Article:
[dns-operations] .PL DNSSEC broken again
ietf-dane at dukhovni.org
Mon Jun 17 22:03:27 UTC 2019
On Tue, Jun 18, 2019 at 03:11:37AM +0530, Mukund Sivaraman wrote:
> Perhaps most are like that. It has been 14 years since RFC
> 4033/4034/4035 have been published. DNSSEC is not a separate space - it
> works compatibly within the DNS. So why is adoption low? Is it because
> (a) Complexity of understanding/operating DNSSEC (this has reduced over
> the years)
> (b) Lack of knowledge/interest
> (c) Lack of software implementation
> (d) Risk of operational problems (considered vs. risk of poisoning)
I vote for:
(e) Long capital infrastructure replacement cycles.
The DNS load-balancers that front-end large web "properties" don't
support on-the-fly signing, and have to all be replaced to enable
DNSSEC for these.
> In my slightly dated Alexa top 500 list of domains scanned today, 16
> (3.2%) are signed.
Alexa ranks large web "properties", these are the ones where (e)
is an obstacle.
> Many of the top websites are quick to adopt new
That works provided the technology can be deployed one node or one
service at a time, but signing a domain requires all the nameservers
to be ready.
> It is unlikely the DNS operators managing these zones have
> not heard of DNSSEC, or are incapable of signing them. What is the
> factor that stops them from signing their domains?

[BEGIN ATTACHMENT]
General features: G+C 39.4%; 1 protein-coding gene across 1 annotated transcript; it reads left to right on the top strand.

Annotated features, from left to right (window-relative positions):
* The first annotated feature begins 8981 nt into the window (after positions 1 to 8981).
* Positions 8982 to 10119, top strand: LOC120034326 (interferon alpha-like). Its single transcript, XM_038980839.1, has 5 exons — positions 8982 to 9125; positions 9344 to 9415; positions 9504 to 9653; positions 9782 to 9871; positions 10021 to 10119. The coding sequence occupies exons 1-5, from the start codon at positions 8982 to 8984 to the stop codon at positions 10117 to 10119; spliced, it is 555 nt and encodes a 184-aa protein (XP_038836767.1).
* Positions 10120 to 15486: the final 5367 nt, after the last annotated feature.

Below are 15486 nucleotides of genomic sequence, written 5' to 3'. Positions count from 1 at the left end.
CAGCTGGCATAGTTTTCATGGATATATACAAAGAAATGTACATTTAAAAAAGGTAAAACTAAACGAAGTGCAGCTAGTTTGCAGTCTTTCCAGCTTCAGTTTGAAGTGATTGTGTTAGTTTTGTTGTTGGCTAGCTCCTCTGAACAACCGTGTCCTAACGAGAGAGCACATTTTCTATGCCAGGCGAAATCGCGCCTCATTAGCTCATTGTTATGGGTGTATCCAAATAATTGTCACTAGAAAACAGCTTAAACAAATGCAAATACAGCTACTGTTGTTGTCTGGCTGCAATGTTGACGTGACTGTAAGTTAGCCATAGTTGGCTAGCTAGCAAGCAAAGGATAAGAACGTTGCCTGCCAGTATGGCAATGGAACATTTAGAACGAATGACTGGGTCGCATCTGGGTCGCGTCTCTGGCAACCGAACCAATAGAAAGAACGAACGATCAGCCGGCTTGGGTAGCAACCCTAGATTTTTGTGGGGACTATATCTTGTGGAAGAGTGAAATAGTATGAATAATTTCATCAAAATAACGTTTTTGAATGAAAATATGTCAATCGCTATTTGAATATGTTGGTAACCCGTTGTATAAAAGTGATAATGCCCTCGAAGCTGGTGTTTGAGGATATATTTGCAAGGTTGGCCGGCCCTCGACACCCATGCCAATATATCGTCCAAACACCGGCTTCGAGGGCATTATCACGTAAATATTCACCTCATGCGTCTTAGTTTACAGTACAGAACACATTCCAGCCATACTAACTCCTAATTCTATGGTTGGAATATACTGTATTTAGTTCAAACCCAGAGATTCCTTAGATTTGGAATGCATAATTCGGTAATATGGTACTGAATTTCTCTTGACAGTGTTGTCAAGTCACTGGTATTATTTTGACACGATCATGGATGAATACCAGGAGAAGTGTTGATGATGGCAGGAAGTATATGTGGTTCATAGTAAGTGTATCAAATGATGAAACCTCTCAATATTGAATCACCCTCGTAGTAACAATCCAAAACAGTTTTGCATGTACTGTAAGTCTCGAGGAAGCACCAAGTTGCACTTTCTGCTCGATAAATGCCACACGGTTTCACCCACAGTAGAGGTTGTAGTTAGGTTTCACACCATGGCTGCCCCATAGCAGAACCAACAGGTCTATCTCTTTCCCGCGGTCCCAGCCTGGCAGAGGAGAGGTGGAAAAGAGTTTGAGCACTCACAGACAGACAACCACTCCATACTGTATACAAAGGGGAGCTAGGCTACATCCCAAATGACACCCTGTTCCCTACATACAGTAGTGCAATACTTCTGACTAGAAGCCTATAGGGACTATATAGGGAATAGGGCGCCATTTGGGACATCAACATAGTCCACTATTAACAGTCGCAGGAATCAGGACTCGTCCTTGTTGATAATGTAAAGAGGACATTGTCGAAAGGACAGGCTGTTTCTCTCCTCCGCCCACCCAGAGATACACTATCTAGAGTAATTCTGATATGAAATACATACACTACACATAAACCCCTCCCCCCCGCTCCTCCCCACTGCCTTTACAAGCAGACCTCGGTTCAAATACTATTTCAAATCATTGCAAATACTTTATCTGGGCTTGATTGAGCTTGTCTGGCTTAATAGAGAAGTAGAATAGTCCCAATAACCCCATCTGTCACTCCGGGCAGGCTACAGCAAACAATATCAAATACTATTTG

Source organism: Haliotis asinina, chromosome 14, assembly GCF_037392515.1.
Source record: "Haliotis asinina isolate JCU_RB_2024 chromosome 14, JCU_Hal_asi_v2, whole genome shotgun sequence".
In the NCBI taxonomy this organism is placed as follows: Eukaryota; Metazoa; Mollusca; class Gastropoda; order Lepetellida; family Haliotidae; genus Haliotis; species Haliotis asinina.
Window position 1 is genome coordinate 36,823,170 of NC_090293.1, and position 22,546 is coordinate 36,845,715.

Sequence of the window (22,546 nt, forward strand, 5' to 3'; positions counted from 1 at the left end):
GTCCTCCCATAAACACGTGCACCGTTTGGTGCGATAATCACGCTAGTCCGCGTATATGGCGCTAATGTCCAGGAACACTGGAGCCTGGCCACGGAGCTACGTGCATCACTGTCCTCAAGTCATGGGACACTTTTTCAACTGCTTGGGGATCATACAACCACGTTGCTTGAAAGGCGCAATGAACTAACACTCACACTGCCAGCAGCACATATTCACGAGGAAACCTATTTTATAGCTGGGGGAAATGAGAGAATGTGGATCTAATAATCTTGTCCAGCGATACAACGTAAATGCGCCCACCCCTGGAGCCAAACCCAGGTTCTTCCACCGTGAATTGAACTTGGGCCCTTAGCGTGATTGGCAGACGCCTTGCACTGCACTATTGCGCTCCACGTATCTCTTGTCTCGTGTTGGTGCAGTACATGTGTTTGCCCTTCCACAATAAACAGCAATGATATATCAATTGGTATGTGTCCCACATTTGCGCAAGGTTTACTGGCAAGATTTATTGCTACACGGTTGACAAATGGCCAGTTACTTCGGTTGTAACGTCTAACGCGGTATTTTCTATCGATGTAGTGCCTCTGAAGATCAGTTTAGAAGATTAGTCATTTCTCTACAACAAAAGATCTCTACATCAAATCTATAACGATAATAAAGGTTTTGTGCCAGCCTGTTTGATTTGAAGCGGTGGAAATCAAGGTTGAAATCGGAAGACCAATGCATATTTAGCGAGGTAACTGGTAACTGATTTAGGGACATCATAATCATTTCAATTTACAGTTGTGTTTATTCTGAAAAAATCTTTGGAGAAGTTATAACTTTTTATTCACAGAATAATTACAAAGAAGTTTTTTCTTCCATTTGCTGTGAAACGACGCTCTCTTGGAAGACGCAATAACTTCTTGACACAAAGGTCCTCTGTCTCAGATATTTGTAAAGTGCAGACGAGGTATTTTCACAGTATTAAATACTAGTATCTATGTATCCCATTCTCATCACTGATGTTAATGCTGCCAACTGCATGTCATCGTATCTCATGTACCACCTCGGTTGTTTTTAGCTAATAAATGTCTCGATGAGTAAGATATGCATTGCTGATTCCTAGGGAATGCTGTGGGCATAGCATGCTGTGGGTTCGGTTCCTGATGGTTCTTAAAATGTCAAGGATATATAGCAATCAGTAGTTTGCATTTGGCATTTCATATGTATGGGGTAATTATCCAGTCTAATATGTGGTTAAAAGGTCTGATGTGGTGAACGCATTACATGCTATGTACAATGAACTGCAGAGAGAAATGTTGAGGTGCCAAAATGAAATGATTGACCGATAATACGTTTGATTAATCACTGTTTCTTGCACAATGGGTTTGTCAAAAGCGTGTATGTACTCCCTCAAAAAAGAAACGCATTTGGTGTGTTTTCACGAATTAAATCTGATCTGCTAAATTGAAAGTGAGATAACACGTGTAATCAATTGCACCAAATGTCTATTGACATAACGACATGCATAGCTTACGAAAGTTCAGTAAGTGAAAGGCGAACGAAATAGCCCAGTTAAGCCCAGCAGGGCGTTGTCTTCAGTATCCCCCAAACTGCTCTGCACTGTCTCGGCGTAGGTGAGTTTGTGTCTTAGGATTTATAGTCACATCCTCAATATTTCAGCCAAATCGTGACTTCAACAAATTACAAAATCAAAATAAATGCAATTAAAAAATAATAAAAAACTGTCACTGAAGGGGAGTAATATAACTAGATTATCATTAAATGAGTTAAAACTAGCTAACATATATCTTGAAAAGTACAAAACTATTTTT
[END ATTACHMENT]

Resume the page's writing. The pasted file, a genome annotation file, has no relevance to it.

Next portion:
See (e). In the mean-time, new infrastructure they're deploying,
(e.g. "cloud.goog", "smtp.goog", ...) are in many cases signed.
> E.g., Google is quick to deploy extensions / new algorithms into its TLS
> support in its web service and Chrome.
That works one node at a time.
> Why, then, has it not signed google.com to lead by example?
It does in "cloud.goog", "smtp.goog", ...
> Mozilla has pushed DoH (something very new) quickly into Firefox.
A retrograde step in the eyes of many.
> an organization, it appears very security and privacy conscious with
> services like the observatory.mozilla.org. Why, then, has it not signed
> mozilla.com to lead by example?
The allizom.org domain is signed.
> It'd be interesting to watch how quickly DNS transport security
> (authoritative) is adopted by operators. The effect of operational
> mistakes may be different and it may have a higher rate of adoption.
I am mostly skeptical about the wisdom of DoT and DoH, they tunnel
DNS queries out of the local network, where there may be good reasons
to use an internal DNS view. They may be OK on networks which just
provide transit, but are not so good on networks (e.g. corporate,
or other private) where the network provides internal services.
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